Using Your Dragonfly Video Flashcards

People have different reasons for buying Dragonfly Video Flashcards.  Some are trying to soak in Spanish vocabulary before their trip to Costa Rica.  Some want to brush up on their rusty German vocabulary for business ventures.  Some parents want to expose their babies to a foreign language spoken in a native tongue.  Homeschooling parents might use Video Flashcards as a supplement to the French lessons their children are attending.  Regardless, all viewers should repeat watching the lessons.  Repetition is critical for remembering the vocabulary.

Young children especially love repetition.  In September 1996, a new kid’s show premiered called “Blues Clues.”  The show was wildly successful.   One mother called Nickelodeon to tell them that her 3-year-old loved the show, but there must be some mistake because the same episode had shown all week long.  They assured her that it was no mistake.  When children repeat watching the same episode, they feel reassurance and build stronger memories.  Nickelodeon was employing a common tool in early childhood learning.  When you think about it, this should come as no surprise.  Anyone who has young children has experienced their child choosing that same book every night for weeks on end or watching the same video until the parents feel they are going to lose their minds.

The creators of “Blues Clues” also knew that children loved having an active role in their TV viewing.  The main character of the show, Steve, regularly asked for help from his viewers and patiently waited for their responses.   The show was colorful and visually exciting.

Similarly, Dragonfly pairs visually captivating images with native voices to create memorable flashcards.  The learning is active:  At the end of each lesson, the viewer has a turn to shout out the words and then see if their answers are right.   Most importantly, Dragonfly encourages users to repeat, repeat, repeat!

Parents of toddlers might choose lessons that most appeal to their children and play them often.  Adults, however, can move through many lessons in one sitting and then repeat them until they feel they have mastered those words.  Parents exposing their infants to foreign language sounds can play all the lessons straight through.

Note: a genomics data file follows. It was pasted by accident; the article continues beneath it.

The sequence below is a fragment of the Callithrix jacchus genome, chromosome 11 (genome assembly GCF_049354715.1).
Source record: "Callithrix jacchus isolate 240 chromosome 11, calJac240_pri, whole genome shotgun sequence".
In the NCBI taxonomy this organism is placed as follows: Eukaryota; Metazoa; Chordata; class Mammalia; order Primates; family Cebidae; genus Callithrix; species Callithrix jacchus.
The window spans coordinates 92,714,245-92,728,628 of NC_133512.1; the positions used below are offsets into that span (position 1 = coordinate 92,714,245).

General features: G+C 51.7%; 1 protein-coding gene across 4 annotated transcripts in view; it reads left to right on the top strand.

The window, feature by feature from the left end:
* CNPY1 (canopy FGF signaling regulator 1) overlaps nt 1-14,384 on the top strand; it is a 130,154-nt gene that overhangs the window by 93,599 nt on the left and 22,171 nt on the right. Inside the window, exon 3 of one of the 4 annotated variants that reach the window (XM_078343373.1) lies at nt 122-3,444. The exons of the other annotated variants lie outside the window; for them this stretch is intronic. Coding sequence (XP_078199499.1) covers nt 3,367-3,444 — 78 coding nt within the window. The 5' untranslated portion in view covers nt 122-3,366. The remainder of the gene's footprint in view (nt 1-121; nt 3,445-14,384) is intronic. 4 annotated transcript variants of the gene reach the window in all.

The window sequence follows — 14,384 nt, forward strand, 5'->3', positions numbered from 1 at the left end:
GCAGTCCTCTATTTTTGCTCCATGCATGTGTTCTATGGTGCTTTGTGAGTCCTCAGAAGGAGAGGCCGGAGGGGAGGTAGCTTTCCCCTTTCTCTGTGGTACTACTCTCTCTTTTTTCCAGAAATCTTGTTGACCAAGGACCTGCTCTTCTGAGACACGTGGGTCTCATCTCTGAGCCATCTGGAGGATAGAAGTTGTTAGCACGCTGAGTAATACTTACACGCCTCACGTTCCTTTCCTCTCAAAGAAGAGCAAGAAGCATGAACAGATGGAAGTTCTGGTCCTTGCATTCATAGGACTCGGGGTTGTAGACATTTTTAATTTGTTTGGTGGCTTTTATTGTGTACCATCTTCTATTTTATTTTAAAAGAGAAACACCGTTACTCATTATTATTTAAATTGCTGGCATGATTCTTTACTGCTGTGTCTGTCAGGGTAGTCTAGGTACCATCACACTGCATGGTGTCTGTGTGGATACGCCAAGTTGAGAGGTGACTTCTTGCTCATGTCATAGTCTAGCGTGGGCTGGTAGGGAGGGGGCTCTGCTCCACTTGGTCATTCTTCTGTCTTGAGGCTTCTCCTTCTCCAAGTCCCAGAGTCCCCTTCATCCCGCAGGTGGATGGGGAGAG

Many homeschooling families want a structured schedule.   It is easy to incorporate Dragonfly’s eight-minute lessons into a busy homeschooling week.  Most homeschooling curricula operate on a 36-week year.  Dragonfly DVDs have 32 lessons on each disc, leaving four weeks for review.  Here is our suggestion for how best to schedule Dragonfly Video Flashcards into your five-day homeschooling week:

  • Week 1 – Watch Lesson 1 daily.
  • Week 2 – Watch Lesson 2 daily, and repeat Lesson 1 on three of those days.
  • Week 3 – Watch Lesson 3 daily, repeat Lesson 2 three of those days, and Lesson 1 the other two days.
  • Week 4 – Watch Lesson 4 daily, repeat Lesson 3 three of those days, and Lesson 2 the other two days.
  • Weeks 5 through 8 – Continue this pattern with the new lesson daily, the previous lesson on three days, and the lesson before that for two days.
  • Week 9 – Review week. Review lessons 1 through 8.

Go through this cycle four times to cover all 32 lessons, and this will span a 36 week homeschool year.  Remember that these short lessons don’t have to be formalized periods in your homeschooling day.  They can easily be done in the car on the way to activities, or during a break between other subjects.  This isn’t like learning from a textbook, it’s fun and easy right-brain learning!

How do you use your Dragonfly Video Flashcards?  Send us your comments, we would love to hear from you!